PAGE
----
I’ve previously written about the value of a liberal arts degree, and I’ve highlighted some of the ways in which the traditional classroom experience is superior to online courses, particularly MOOCs. Tom Hilpert’s request for academics to make their case for why the liberal arts degree is important in the face of the challenge presented by MOOCs led me to revisit this issue and articulate more completely why I think a liberal arts education is not only valuable but necessary.

First, I agree with Elisabeth Lasch-Quinn, who recently recently emphasized the civic value of the liberal arts. A liberal arts degree exposes one to different perspectives, not only an essential stage in intellectual maturity but also a necessary requirement for understanding other people. Civic responsibility requires us, I think, to try to understand (not necessarily accept, but understand) other people’s viewpoints, and the only way to do that is to have a broad foundation of knowledge about the world and how it has operated and continues to operate.

Lasch-Quinn makes another point: Scholarship may not produce immediate results, but it will pay off at some point in some way. I’m guilty of making utilitarian arguments about the liberal arts education that focus on concrete outcomes, and I appreciate her point that focusing too much on the outcomes detracts from the way one learns in a liberal arts environment.

But there is a utilitarian emphasis, especially in higher education, and it affects the liberal arts. As Tom Hilpert noted, parents and students are rightly concerned about the cost of higher education. The answer, though, isn’t to gut the liberal arts faculty who can help students become better citizens and who can teach them skills that they can use both in their careers and in their personal lives. At the same time, liberal arts faculty should understand and accept that it is incumbent upon them to acquaint students with how they can use their education in a way that provides financial stability. In other words, to help students broaden their perspective beyond being a high school coach who also happens to teach history, a stereotype that is all too often accurate.

Even with the acknowledgement that education and career are often inseparable in U.S. society, I can’t help but go back to Bill Cronon’s list of the traits and values of liberally educated individuals (condensed and paraphrased):

  1. Liberally educated people listen and hear. They pay close attention to others and show empathy.
  2. Liberally educated people read and understand. They possess the ability to read not only the written word but also the visual world that surrounds them.
  3. Liberally educated people can converse with anyone. They are able to speak on many topics and are interested in listening as well.
  4. Liberally educated people can write clearly, persuasively, and movingly. They are able to express themselves in writing,  not just in the technical sense of correct grammar and syntax but in conveying their inner selves.
  5. Liberally educated people can solve problems of various kinds. They can deconstruct complicated problems and reconstruct them into something meaningful.
  6. Liberally educated people respect rigor as a way of seeking truth. They value wisdom and seek to combine knowledge and values.
  7. Liberally educated people are humble, tolerant, and self-critical. They recognize and value different perspectives.
  8. Liberally educated people accomplish something with their lives. They see a higher purpose in their time on earth and do something to improve it before they die.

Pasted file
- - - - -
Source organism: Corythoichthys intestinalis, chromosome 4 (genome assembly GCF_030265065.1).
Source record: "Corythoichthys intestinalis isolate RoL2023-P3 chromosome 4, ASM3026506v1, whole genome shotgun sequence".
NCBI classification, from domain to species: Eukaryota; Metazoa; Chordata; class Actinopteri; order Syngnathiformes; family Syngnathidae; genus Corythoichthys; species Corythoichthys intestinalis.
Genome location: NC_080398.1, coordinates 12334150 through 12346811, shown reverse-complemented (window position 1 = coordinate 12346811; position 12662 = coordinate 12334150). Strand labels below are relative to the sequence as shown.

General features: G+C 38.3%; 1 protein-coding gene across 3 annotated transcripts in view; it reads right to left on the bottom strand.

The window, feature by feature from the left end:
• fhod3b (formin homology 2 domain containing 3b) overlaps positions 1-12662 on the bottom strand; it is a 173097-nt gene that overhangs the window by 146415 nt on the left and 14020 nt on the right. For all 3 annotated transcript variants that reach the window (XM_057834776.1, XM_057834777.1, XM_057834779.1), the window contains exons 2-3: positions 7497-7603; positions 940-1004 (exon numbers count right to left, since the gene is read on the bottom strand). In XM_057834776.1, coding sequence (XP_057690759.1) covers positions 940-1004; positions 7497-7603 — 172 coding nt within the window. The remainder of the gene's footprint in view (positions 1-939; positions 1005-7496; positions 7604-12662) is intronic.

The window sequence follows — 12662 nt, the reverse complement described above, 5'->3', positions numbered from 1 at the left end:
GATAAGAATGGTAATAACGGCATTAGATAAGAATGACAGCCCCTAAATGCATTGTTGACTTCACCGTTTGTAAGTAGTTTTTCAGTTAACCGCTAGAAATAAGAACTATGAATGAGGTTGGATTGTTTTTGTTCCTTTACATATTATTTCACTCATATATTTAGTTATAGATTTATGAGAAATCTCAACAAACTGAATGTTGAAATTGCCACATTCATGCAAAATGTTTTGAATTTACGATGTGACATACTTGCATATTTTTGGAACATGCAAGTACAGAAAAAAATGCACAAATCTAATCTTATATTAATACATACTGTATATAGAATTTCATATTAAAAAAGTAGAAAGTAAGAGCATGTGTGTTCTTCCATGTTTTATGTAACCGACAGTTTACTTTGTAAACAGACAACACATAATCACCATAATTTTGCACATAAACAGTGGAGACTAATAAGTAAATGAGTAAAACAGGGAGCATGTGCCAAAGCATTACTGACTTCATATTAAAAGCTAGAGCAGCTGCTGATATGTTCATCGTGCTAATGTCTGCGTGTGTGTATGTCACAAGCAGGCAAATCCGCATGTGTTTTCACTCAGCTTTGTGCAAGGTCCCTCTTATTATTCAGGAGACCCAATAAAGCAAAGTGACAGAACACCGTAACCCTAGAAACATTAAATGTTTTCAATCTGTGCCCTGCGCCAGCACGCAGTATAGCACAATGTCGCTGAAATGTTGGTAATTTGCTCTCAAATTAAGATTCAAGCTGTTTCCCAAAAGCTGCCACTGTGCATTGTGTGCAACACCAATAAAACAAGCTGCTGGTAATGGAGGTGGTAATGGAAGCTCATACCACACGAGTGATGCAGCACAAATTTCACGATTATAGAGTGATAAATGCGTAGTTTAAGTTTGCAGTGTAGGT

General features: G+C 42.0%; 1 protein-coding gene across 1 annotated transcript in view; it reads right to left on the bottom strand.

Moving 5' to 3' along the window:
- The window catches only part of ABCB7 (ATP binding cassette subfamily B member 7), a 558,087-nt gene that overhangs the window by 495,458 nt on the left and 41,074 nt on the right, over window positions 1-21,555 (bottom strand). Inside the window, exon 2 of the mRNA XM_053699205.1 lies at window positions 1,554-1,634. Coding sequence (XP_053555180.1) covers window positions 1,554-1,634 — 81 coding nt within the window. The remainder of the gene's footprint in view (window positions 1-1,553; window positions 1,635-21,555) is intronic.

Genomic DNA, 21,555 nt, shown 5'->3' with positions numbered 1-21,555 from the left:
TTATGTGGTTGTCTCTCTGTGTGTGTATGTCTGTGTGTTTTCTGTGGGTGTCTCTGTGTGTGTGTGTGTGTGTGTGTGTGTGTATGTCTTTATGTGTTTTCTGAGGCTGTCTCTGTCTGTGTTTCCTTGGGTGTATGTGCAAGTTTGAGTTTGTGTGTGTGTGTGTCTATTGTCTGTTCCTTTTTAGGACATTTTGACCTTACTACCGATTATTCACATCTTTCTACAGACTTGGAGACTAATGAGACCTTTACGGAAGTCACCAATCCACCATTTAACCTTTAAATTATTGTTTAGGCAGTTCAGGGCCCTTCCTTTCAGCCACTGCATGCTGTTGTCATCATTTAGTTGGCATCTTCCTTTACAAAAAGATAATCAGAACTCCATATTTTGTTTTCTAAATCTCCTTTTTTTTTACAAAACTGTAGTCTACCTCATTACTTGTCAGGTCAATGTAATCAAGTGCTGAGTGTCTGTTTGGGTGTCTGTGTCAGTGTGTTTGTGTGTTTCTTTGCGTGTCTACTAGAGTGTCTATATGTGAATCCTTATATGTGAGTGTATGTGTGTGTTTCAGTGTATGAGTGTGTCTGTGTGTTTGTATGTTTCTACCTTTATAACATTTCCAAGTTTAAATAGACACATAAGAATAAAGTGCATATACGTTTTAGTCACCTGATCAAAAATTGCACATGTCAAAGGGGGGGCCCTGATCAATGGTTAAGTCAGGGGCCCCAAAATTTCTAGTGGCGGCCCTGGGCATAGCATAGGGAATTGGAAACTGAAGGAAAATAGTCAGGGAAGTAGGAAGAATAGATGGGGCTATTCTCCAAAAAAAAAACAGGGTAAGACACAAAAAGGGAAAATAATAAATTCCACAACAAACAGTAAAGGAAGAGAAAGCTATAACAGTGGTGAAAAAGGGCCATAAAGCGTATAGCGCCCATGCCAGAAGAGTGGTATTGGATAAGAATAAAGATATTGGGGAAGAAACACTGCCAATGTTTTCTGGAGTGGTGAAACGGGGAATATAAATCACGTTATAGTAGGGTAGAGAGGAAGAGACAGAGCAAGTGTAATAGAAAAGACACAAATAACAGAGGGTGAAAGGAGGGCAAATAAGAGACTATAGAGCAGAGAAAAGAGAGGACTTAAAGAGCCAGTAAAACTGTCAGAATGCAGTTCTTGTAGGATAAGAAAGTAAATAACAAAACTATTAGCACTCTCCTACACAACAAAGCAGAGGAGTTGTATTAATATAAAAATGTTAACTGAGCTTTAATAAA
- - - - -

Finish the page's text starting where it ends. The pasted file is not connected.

9. Liberally educated people understand the power of community. They acknowledge that individuals cannot operate outside of communities and that communities do not exist without individuals. Cronon adds later in his essay, “Education for human freedom [i.e., individualism] is also education for human community” (5).
  10. Liberally educated people connect. As Cronon puts it, a liberal education “means being able to see connections that allow one to make sense of the world and act within it in creative ways. . . . [It] is about gaining the power and the wisdom, the generosity and the freedom to connect.” (3-5)

One of the reasons I don’t see MOOCs (the starting point for my response to Tom) as valuable or even necessary for the liberal arts is because they do not provide the environment in which the above values and traits can be encouraged and developed. In fact, I would argue that the only places in higher education that provide that environment structurally are honors programs and small liberal arts colleges or universities. In both places, the faculty-student relationship is valued, and the implicit (and, hopefully, explicit) contract between them is the faculty’s mentorship as students seek to become liberally educated. I have yet to read a compelling argument explaining how MOOCs will, or even can, encourage this journey.

Where does that leave the discipline of history? As John Fea noted yesterday, President Obama’s State of the Union speech earlier this week was disappointing in its failure to acknowledge the importance of historical understanding. Unfortunately, it’s not surprising. Politicians on both sides of the aisle seem perfectly comfortable with a citizenry that lacks historical context for understanding contemporary challenges, and their actions strongly suggest that a liberally educated citizenry is not their priority.

So, academic historians can throw up their hands and concede defeat in the face of the MOOC onslaught and the other challenges that higher education faces, or they can do what they hopefully set out to accomplish when they entered the profession: Help students become liberally educated.

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